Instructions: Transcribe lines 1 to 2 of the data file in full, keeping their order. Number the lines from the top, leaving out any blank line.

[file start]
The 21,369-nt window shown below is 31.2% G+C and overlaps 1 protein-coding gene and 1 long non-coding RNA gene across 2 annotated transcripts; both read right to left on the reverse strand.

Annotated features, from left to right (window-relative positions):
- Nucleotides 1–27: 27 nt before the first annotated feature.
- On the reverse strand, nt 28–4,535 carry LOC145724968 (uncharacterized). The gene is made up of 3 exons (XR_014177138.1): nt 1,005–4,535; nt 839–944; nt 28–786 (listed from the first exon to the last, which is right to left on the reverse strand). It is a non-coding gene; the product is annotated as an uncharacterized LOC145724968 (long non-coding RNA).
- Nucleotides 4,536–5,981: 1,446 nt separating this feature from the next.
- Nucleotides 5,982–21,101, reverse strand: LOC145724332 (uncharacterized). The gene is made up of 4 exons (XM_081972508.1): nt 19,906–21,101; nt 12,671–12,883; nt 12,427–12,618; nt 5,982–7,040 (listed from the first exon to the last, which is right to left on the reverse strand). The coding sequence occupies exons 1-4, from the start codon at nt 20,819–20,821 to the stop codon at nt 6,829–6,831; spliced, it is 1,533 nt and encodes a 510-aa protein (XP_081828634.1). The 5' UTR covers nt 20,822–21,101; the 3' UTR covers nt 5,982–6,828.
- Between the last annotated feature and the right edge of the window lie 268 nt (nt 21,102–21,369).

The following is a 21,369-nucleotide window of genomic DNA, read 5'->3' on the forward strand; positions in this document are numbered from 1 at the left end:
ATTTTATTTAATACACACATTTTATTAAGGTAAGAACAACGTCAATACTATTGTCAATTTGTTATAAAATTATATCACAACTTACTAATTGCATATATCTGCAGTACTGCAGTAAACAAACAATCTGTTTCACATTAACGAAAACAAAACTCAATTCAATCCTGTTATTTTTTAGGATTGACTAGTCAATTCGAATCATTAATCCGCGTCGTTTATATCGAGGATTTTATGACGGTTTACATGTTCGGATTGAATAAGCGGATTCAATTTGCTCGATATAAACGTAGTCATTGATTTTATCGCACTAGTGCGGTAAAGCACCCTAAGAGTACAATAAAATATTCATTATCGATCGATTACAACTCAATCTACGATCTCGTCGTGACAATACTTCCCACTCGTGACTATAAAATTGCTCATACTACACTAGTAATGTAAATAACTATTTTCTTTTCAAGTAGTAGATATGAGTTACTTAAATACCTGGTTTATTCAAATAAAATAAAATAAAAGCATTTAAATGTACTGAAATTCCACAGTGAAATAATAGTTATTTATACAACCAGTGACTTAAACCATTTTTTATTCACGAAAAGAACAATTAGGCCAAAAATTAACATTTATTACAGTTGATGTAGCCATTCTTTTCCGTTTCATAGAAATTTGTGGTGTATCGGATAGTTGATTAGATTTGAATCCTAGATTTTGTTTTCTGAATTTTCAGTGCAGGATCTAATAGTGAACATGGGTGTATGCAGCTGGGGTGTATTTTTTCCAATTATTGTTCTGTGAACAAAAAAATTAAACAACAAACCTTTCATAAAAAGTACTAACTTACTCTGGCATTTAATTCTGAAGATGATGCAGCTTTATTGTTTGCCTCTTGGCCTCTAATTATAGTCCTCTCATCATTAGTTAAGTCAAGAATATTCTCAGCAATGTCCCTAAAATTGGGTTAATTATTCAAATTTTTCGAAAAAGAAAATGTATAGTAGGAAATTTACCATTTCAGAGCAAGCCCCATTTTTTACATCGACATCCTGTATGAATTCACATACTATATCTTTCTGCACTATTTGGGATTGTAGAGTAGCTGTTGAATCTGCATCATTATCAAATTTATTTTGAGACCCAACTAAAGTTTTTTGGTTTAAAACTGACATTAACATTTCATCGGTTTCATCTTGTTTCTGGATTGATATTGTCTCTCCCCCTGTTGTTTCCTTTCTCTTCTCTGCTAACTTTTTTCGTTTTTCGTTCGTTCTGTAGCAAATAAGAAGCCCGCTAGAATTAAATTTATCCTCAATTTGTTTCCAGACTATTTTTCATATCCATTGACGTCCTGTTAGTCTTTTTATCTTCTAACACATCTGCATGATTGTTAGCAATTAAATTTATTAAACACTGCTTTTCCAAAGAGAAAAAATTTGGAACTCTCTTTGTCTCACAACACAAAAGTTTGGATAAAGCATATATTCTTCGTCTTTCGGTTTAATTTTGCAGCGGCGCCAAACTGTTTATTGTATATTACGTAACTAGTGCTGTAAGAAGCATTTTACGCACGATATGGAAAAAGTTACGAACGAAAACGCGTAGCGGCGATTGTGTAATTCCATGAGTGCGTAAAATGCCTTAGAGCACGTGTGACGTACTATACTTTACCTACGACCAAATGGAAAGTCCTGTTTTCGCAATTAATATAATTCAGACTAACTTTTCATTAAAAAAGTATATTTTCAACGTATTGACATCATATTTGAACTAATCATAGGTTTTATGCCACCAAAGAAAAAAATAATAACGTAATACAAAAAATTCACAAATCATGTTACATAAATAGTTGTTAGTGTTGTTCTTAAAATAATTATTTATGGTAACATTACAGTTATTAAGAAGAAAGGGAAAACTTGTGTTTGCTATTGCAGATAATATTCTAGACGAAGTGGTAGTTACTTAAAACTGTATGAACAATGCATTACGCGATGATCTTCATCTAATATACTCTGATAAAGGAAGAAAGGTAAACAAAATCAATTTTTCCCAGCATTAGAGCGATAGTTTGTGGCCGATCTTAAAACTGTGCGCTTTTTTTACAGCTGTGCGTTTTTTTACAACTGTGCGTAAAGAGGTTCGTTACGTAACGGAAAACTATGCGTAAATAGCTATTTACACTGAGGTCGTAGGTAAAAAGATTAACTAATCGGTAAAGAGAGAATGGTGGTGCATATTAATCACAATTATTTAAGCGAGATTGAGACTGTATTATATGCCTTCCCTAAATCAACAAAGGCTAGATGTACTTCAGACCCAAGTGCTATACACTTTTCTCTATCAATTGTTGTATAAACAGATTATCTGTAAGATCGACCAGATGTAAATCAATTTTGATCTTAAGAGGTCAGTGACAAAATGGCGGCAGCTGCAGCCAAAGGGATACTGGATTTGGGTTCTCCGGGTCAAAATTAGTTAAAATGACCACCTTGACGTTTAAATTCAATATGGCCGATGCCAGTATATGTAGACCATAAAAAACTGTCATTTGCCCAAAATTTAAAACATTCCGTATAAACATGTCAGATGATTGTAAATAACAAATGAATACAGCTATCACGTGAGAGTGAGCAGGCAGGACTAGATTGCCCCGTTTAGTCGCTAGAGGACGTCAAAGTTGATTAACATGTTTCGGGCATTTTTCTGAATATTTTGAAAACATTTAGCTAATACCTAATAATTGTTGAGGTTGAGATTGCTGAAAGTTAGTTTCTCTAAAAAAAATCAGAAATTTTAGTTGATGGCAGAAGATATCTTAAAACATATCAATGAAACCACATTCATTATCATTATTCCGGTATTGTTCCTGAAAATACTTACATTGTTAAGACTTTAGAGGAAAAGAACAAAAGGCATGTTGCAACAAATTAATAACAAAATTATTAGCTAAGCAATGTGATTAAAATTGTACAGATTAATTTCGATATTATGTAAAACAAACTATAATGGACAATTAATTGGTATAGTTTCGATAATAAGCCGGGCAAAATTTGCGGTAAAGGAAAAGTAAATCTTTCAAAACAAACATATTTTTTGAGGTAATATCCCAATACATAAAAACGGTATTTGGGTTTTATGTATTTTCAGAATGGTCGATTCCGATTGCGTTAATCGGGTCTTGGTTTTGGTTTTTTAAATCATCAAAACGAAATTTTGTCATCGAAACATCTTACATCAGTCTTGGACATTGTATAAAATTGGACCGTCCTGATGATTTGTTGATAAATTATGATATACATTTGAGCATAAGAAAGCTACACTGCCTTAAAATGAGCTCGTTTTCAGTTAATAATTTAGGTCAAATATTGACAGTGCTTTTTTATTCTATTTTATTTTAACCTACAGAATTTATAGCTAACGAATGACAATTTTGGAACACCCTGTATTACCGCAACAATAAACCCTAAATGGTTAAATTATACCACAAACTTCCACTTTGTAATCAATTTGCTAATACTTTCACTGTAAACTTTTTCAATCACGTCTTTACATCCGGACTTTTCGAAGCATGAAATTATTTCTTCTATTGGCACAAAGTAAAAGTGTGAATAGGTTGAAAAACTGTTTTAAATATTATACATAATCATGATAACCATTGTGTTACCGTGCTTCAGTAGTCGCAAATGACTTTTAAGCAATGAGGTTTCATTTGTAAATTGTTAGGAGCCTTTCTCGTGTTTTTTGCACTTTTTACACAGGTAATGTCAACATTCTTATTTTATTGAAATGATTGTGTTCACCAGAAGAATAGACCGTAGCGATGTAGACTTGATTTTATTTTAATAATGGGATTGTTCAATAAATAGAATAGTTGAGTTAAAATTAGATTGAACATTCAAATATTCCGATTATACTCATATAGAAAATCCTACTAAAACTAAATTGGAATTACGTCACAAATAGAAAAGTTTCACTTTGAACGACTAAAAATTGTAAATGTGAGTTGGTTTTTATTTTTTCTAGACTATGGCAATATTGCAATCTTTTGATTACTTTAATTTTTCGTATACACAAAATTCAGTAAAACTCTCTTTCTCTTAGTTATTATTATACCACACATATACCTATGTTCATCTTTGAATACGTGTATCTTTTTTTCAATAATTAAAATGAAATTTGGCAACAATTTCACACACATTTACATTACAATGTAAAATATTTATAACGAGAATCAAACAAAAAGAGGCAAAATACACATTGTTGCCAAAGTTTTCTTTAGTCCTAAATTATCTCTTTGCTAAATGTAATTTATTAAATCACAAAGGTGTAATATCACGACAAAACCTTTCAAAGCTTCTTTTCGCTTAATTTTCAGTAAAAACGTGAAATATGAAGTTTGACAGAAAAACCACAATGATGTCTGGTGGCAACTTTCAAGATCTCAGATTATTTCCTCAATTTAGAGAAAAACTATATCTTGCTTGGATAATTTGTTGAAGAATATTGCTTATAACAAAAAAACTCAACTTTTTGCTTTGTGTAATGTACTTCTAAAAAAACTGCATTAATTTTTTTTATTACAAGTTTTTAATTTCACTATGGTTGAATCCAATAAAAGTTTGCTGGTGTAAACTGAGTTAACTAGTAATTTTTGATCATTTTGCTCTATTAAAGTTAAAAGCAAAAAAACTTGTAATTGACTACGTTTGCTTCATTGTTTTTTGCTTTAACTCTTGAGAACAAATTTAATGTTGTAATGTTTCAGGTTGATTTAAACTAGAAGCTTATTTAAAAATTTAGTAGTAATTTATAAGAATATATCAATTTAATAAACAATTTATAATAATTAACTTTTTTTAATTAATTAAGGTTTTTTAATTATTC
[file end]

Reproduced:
The 21,369-nt window shown below is 31.2% G+C and overlaps 1 protein-coding gene and 1 long non-coding RNA gene across 2 annotated transcripts; both read right to left on the reverse strand.

Annotated features, from left to right (window-relative positions):